It's about this time that we frustrated writers start thinking about self publishing.Get the truth about self publishing below.
"To hell with those editors and publishers!" we say to ourselves. "What the hell do they know anyway? They didn't even "read" my manuscript and they are rejecting it."
And we get the idea that we can just bypass the whole "conventional publishing" thing and just self publish our great, wonderful, stupendous book. "We'll publish the book ourselves! We'll show those idiots a thing or two. It's their loss!"
You see, our ego (which has sustained us for years) is still hard at work protecting our fragile self image from the hard realities of the world.
And some of us jump through the hoops of formatting our books for Kindle or even publishing through Lulu or CreateSpace and then sit back and wait for the cash register to ring.
Unfortunately for the vast majority of self published writers this is where the hard truth of the marketplace begins to set in. The average book at Lulu and the like sells just 10 copies - this is a sad fact. Because the cash register doesn't just magically start ringing up sales of their books because they put it there. There's a lot more to it.
And even if they are selling a dozen e-books at $.99 cents each, selling 7 books a week won't even pay their internet bill.
So, what went wrong?
What went wrong? Unfortunately there's a long list of things that went wrong - starting with the failure to recognize this writing thing is a BUSINESS.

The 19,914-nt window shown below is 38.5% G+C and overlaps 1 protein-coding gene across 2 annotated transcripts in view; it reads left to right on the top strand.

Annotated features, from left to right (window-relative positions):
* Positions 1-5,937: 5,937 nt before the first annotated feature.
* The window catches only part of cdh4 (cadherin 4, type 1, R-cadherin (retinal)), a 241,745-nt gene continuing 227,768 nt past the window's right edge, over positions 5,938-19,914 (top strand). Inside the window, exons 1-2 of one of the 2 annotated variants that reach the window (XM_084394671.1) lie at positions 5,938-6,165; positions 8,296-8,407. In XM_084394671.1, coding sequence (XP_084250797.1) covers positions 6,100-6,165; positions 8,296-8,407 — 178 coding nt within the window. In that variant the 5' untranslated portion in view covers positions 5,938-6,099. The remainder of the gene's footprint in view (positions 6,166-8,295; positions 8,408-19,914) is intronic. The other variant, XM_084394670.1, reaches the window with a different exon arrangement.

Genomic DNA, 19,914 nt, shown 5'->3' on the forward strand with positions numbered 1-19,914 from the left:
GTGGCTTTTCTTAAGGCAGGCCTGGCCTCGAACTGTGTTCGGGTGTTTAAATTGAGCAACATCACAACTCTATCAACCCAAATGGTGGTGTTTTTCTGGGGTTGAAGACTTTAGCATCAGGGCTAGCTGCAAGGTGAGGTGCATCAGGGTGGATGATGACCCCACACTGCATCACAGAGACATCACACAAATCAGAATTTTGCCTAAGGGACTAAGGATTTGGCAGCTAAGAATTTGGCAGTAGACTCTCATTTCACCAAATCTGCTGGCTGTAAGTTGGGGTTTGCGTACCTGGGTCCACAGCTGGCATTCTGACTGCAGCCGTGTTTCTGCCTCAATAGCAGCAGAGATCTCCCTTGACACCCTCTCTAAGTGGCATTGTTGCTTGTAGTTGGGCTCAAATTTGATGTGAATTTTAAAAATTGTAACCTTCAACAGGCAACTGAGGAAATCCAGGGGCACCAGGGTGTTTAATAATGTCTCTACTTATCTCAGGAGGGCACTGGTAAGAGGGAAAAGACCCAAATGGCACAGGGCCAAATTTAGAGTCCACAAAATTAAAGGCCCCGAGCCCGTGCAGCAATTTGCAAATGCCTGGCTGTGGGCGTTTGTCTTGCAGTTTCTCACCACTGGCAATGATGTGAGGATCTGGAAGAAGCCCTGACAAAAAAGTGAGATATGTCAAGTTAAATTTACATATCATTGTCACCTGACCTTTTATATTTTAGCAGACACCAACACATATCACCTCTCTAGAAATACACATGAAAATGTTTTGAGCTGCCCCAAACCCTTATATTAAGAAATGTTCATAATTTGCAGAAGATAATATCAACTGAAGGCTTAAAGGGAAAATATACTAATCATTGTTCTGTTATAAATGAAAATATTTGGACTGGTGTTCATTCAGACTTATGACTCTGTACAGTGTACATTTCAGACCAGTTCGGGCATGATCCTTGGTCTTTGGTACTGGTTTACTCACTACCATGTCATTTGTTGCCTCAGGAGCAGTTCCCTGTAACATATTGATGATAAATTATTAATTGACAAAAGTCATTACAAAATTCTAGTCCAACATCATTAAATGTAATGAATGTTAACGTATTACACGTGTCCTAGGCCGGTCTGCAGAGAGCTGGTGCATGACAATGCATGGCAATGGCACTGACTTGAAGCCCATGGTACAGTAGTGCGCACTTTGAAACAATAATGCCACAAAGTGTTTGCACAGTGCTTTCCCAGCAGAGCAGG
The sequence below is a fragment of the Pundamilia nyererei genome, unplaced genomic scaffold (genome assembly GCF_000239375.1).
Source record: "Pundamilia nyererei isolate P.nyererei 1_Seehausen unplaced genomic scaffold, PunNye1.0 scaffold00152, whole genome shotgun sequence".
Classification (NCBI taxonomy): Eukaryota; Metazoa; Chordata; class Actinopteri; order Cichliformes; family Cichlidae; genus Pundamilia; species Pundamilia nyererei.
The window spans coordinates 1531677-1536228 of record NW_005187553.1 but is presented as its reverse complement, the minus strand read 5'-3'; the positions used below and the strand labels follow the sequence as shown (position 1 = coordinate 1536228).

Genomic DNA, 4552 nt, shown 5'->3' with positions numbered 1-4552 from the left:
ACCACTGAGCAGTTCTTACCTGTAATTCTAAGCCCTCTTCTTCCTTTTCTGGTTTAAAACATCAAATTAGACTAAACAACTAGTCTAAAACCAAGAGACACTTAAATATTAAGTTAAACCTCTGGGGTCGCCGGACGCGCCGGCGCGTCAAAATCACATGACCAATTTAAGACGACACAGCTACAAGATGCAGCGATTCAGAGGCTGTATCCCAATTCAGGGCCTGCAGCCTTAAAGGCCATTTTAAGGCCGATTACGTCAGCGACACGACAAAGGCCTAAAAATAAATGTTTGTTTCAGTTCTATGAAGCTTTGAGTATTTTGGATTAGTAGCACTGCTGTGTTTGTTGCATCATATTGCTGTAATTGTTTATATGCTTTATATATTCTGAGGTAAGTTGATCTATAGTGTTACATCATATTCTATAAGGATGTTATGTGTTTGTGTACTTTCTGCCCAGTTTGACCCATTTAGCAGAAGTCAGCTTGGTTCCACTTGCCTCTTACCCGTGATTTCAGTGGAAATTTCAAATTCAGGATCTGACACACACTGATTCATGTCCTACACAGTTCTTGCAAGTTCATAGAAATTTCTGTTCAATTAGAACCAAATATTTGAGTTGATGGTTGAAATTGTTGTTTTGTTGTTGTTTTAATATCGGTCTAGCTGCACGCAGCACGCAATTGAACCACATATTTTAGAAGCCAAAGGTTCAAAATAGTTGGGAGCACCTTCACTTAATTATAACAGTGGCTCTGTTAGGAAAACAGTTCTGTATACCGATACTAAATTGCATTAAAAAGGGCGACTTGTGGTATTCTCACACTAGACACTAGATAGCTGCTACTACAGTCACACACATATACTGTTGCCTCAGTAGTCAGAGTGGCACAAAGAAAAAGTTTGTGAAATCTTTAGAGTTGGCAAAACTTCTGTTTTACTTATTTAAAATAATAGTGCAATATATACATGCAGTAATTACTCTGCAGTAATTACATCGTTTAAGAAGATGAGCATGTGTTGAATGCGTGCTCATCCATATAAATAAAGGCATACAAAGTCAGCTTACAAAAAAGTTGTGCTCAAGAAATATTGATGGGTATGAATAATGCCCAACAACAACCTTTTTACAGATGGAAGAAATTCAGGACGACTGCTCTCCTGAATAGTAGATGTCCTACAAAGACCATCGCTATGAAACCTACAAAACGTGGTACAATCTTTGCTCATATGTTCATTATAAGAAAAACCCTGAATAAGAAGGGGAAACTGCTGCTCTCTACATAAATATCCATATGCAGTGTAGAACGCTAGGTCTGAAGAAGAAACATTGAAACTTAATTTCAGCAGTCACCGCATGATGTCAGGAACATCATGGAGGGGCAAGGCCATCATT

Somehow this simple fact evaded them (myself included).
They got a bright idea and just started slinging words down on paper figuring that if they just kept at it - sooner or later - they would have a book. And aspiring writers also reasoned that if they enjoyed writing it then other people would equally enjoy reading it. And the reasoning continues with the idea that if the book just arrives on a book shelf or website that AUTOMATICALLY (as if by magic) people will buy it - and tell all their friends.
The sad fact is that it doesn't work that way - none of it.
Book marketing is one of the last steps of a complete business model that a writer must have if he is going to succeed in this business.
The components of this business model look like this:
- Story Conception
- Story Design
- Story Composition
- Story Editing
- Book Marketing (This is where the manuscript gets turned into a salable product (a book). Including cover design, page layout, front and back matter, binding and trim size, etc. This sequence of process is what is commonly known as "Publishing". This applies whether self or conventional publishing is used)